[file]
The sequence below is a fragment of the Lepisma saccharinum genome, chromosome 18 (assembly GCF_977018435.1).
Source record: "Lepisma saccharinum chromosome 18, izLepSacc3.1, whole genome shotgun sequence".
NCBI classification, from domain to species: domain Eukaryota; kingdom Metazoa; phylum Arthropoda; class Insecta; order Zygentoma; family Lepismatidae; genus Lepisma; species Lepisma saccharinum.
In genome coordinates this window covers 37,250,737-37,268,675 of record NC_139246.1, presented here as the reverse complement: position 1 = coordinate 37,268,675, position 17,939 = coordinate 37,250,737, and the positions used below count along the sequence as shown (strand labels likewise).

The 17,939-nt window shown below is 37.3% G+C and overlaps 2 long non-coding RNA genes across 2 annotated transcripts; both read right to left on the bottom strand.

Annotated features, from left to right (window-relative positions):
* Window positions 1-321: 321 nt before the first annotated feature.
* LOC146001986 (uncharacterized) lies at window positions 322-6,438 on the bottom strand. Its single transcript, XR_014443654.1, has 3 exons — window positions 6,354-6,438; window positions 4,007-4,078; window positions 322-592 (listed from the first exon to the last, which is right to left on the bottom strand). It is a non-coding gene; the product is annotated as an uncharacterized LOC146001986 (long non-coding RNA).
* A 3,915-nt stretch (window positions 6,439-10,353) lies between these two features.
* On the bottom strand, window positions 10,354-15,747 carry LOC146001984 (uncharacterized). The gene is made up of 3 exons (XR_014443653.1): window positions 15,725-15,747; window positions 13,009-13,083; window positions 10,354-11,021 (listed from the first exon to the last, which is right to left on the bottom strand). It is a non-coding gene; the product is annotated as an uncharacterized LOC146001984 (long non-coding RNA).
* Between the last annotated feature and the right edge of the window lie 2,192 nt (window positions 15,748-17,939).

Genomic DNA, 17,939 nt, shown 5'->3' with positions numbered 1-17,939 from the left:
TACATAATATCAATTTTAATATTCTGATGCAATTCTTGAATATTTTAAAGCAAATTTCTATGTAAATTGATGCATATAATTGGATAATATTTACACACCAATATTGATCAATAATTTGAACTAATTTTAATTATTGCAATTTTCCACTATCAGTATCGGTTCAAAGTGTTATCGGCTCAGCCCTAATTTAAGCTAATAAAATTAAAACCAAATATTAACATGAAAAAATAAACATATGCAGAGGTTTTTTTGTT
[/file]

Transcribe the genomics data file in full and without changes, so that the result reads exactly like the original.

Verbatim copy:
The sequence below is a fragment of the Lepisma saccharinum genome, chromosome 18 (assembly GCF_977018435.1).
Source record: "Lepisma saccharinum chromosome 18, izLepSacc3.1, whole genome shotgun sequence".
NCBI classification, from domain to species: domain Eukaryota; kingdom Metazoa; phylum Arthropoda; class Insecta; order Zygentoma; family Lepismatidae; genus Lepisma; species Lepisma saccharinum.
In genome coordinates this window covers 37,250,737-37,268,675 of record NC_139246.1, presented here as the reverse complement: position 1 = coordinate 37,268,675, position 17,939 = coordinate 37,250,737, and the positions used below count along the sequence as shown (strand labels likewise).

The 17,939-nt window shown below is 37.3% G+C and overlaps 2 long non-coding RNA genes across 2 annotated transcripts; both read right to left on the bottom strand.

Annotated features, from left to right (window-relative positions):
* Window positions 1-321: 321 nt before the first annotated feature.
* LOC146001986 (uncharacterized) lies at window positions 322-6,438 on the bottom strand. Its single transcript, XR_014443654.1, has 3 exons — window positions 6,354-6,438; window positions 4,007-4,078; window positions 322-592 (listed from the first exon to the last, which is right to left on the bottom strand). It is a non-coding gene; the product is annotated as an uncharacterized LOC146001986 (long non-coding RNA).
* A 3,915-nt stretch (window positions 6,439-10,353) lies between these two features.
* On the bottom strand, window positions 10,354-15,747 carry LOC146001984 (uncharacterized). The gene is made up of 3 exons (XR_014443653.1): window positions 15,725-15,747; window positions 13,009-13,083; window positions 10,354-11,021 (listed from the first exon to the last, which is right to left on the bottom strand). It is a non-coding gene; the product is annotated as an uncharacterized LOC146001984 (long non-coding RNA).
* Between the last annotated feature and the right edge of the window lie 2,192 nt (window positions 15,748-17,939).

Genomic DNA, 17,939 nt, shown 5'->3' with positions numbered 1-17,939 from the left:
TACATAATATCAATTTTAATATTCTGATGCAATTCTTGAATATTTTAAAGCAAATTTCTATGTAAATTGATGCATATAATTGGATAATATTTACACACCAATATTGATCAATAATTTGAACTAATTTTAATTATTGCAATTTTCCACTATCAGTATCGGTTCAAAGTGTTATCGGCTCAGCCCTAATTTAAGCTAATAAAATTAAAACCAAATATTAACATGAAAAAATAAACATATGCAGAGGTTTTTTTGTT